However, I do know this, judging people is messy. It gets really sloppy really fast. Take for example the church gossip who accuses a young couple of being lousy parents. Or consider the politician who neglects their children for months on the campaign trail while promoting “family values” and accusing the opponents of being “against family!” Or look at the Christian celebrity who uses Facebook, which is run by a very liberal executive team, to denounce Starbucks for being “liberal.” If you really were going to boycott the liberals, shouldn’t you start with Facebook? Or take for one last example the pastor who accuses his church leadership of not praying enough while struggling to carve out adequate prayer time in any given day. Yes, that pastor has been me.
And yes it is true that Starbucks donates money to causes that make some Christians feel very uncomfortable. It is also true that the church leaders need to be spending hours a week in prayer and, yes, most young parents I know need all the help they can get and our country needs to relearn some old family values anew.
Yet the people pointing these things out have huge planks in their own eyes. By opening their mouths they are opening up a very messy can of worms because immediately their life gets the spotlight and that spotlight reveals all kinds of nasty viruses and germs lying under their focus group polished exteriors. Then the argument becomes, “if they can’t live up to the standards they are promoting, that obviously means I can’t!” So we all continue our destructive lifestyles, but feeling a little more arrogant about it.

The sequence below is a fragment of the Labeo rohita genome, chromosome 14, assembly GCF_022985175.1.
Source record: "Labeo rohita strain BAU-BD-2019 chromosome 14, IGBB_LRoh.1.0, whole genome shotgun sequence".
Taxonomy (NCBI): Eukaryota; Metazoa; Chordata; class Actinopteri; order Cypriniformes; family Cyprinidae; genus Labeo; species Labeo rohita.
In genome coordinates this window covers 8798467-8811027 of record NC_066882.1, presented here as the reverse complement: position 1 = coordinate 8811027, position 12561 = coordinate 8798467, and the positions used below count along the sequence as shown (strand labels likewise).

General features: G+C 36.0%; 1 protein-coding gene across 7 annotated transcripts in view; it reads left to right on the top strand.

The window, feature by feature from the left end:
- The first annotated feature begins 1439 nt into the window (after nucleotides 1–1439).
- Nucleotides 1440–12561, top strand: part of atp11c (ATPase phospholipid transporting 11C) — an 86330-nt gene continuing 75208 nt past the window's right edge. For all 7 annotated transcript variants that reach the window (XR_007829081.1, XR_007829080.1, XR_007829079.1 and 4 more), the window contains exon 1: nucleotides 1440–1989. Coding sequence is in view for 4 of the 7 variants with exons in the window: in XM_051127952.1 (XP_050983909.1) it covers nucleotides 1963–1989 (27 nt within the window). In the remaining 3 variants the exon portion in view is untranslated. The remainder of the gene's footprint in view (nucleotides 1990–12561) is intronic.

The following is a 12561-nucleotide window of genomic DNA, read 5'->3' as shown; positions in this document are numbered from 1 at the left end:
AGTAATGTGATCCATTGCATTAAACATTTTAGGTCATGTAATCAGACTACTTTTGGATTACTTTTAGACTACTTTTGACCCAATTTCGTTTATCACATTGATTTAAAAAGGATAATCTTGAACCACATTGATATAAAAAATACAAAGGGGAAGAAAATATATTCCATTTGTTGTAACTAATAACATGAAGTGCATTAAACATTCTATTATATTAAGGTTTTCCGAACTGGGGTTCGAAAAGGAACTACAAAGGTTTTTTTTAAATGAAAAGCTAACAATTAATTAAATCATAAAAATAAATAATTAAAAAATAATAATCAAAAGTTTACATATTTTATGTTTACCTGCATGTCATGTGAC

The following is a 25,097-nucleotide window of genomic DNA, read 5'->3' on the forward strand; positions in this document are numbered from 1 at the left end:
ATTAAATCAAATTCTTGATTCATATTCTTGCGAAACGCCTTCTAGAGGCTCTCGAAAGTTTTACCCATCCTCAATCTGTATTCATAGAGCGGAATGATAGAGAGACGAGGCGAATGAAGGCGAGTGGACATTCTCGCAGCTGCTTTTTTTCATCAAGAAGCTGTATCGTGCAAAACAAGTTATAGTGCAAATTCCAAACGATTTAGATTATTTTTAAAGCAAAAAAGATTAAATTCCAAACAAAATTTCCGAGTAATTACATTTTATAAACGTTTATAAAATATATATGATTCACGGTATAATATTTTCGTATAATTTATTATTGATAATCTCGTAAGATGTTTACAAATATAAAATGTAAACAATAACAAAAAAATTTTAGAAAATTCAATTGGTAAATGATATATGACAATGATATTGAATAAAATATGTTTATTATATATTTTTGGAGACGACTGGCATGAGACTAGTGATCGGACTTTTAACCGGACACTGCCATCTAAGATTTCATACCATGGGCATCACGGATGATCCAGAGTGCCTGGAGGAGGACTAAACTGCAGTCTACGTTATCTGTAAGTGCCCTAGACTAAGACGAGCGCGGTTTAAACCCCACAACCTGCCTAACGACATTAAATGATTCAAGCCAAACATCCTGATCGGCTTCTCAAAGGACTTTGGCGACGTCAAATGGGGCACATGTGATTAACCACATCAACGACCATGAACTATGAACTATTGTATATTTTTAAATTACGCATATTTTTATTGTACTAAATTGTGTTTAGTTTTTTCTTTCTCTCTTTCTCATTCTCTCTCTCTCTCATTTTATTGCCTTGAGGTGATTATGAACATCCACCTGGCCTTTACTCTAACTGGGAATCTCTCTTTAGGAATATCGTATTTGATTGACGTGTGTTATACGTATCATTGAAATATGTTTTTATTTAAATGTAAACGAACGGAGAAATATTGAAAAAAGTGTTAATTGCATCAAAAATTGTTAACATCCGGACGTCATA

In turns out that Jesus is right. Judging others is the quickest way to get judged, and not just by God but by every one else. And when we judge others for being judgmental, like all the hippies did, it makes the mess worse. Now we are all going around pointing out planks in each other’s eyes and playing a game of “Whose speck is it anyway?”
I have played that game and it is really messy and not all that much fun.
But there is an alternative that isn’t messy. It is neither judging or tolerating. Instead it is personal repentance. Personal repentance is the act of judging yourself. It is the step of faith that says, “I am the lousy one. I am the bad parent, the neglectful politician, the lazy pastor, the judgmental gossip. I am the one in need of a savior who can clean all this junk out of my life. I am the one who has some things to learn about family values and personal holiness and private piety. I am the one working on these things because I wish they weren’t there in my life. And only through the strength of God, I am overcoming them. My life is the mess and I need the great cleaner.”
The goal of personal repentance is not to somehow keep the judgmental people from judging you or even to judge them back or worse, preemptively judge them. The goal is to turn your own judging spotlight on yourself before they can. To go back to the Sermon on the Mount, the goal is to get the plank out of your eye before anybody notices it. Or at least to acknowledge it before they do, saying, “I have all ready confessed the planks exist in my life and am working on them.”
Whether or not they follow your example is really up to them but at least you found a way through it all. And that is a lot easier and cleaner than the mess of judging.